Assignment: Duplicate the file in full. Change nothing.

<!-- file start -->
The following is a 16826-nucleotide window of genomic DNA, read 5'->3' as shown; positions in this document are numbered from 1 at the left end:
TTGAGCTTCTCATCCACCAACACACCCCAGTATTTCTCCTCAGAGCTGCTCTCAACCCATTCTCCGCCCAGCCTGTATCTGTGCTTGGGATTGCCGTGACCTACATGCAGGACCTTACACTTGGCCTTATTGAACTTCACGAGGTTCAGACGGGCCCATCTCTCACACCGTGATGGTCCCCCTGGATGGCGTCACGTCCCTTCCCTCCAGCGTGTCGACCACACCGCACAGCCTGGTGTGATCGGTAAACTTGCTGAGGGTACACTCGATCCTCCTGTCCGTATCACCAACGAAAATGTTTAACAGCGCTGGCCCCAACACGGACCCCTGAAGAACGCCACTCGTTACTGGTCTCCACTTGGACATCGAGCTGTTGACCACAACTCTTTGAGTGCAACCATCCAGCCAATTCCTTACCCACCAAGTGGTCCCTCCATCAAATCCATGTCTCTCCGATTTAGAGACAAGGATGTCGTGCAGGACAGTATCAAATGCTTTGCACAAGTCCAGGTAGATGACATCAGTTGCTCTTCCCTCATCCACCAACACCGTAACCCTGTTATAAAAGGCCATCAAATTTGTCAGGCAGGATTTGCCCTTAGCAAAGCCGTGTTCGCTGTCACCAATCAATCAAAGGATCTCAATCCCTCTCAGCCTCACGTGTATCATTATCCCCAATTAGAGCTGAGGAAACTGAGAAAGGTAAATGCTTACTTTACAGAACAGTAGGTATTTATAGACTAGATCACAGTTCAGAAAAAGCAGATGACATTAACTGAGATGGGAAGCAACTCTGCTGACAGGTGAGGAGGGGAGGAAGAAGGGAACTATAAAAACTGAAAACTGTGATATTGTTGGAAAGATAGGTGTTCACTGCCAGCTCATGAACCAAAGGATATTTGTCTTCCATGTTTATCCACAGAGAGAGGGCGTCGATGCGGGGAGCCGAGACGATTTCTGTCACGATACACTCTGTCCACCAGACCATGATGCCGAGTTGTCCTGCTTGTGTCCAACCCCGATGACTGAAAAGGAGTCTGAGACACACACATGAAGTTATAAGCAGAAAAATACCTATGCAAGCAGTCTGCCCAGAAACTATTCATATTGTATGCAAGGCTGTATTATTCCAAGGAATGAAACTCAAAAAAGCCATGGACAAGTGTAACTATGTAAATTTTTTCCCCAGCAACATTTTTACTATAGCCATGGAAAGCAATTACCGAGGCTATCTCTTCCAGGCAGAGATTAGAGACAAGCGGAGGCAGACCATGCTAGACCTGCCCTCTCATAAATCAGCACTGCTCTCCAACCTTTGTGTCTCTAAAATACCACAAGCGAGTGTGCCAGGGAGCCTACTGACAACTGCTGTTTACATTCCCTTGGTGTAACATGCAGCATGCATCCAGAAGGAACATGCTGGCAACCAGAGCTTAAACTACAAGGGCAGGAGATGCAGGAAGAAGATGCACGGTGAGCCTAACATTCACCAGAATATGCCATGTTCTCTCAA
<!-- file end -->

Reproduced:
The following is a 16826-nucleotide window of genomic DNA, read 5'->3' as shown; positions in this document are numbered from 1 at the left end:
TTGAGCTTCTCATCCACCAACACACCCCAGTATTTCTCCTCAGAGCTGCTCTCAACCCATTCTCCGCCCAGCCTGTATCTGTGCTTGGGATTGCCGTGACCTACATGCAGGACCTTACACTTGGCCTTATTGAACTTCACGAGGTTCAGACGGGCCCATCTCTCACACCGTGATGGTCCCCCTGGATGGCGTCACGTCCCTTCCCTCCAGCGTGTCGACCACACCGCACAGCCTGGTGTGATCGGTAAACTTGCTGAGGGTACACTCGATCCTCCTGTCCGTATCACCAACGAAAATGTTTAACAGCGCTGGCCCCAACACGGACCCCTGAAGAACGCCACTCGTTACTGGTCTCCACTTGGACATCGAGCTGTTGACCACAACTCTTTGAGTGCAACCATCCAGCCAATTCCTTACCCACCAAGTGGTCCCTCCATCAAATCCATGTCTCTCCGATTTAGAGACAAGGATGTCGTGCAGGACAGTATCAAATGCTTTGCACAAGTCCAGGTAGATGACATCAGTTGCTCTTCCCTCATCCACCAACACCGTAACCCTGTTATAAAAGGCCATCAAATTTGTCAGGCAGGATTTGCCCTTAGCAAAGCCGTGTTCGCTGTCACCAATCAATCAAAGGATCTCAATCCCTCTCAGCCTCACGTGTATCATTATCCCCAATTAGAGCTGAGGAAACTGAGAAAGGTAAATGCTTACTTTACAGAACAGTAGGTATTTATAGACTAGATCACAGTTCAGAAAAAGCAGATGACATTAACTGAGATGGGAAGCAACTCTGCTGACAGGTGAGGAGGGGAGGAAGAAGGGAACTATAAAAACTGAAAACTGTGATATTGTTGGAAAGATAGGTGTTCACTGCCAGCTCATGAACCAAAGGATATTTGTCTTCCATGTTTATCCACAGAGAGAGGGCGTCGATGCGGGGAGCCGAGACGATTTCTGTCACGATACACTCTGTCCACCAGACCATGATGCCGAGTTGTCCTGCTTGTGTCCAACCCCGATGACTGAAAAGGAGTCTGAGACACACACATGAAGTTATAAGCAGAAAAATACCTATGCAAGCAGTCTGCCCAGAAACTATTCATATTGTATGCAAGGCTGTATTATTCCAAGGAATGAAACTCAAAAAAGCCATGGACAAGTGTAACTATGTAAATTTTTTCCCCAGCAACATTTTTACTATAGCCATGGAAAGCAATTACCGAGGCTATCTCTTCCAGGCAGAGATTAGAGACAAGCGGAGGCAGACCATGCTAGACCTGCCCTCTCATAAATCAGCACTGCTCTCCAACCTTTGTGTCTCTAAAATACCACAAGCGAGTGTGCCAGGGAGCCTACTGACAACTGCTGTTTACATTCCCTTGGTGTAACATGCAGCATGCATCCAGAAGGAACATGCTGGCAACCAGAGCTTAAACTACAAGGGCAGGAGATGCAGGAAGAAGATGCACGGTGAGCCTAACATTCACCAGAATATGCCATGTTCTCTCAA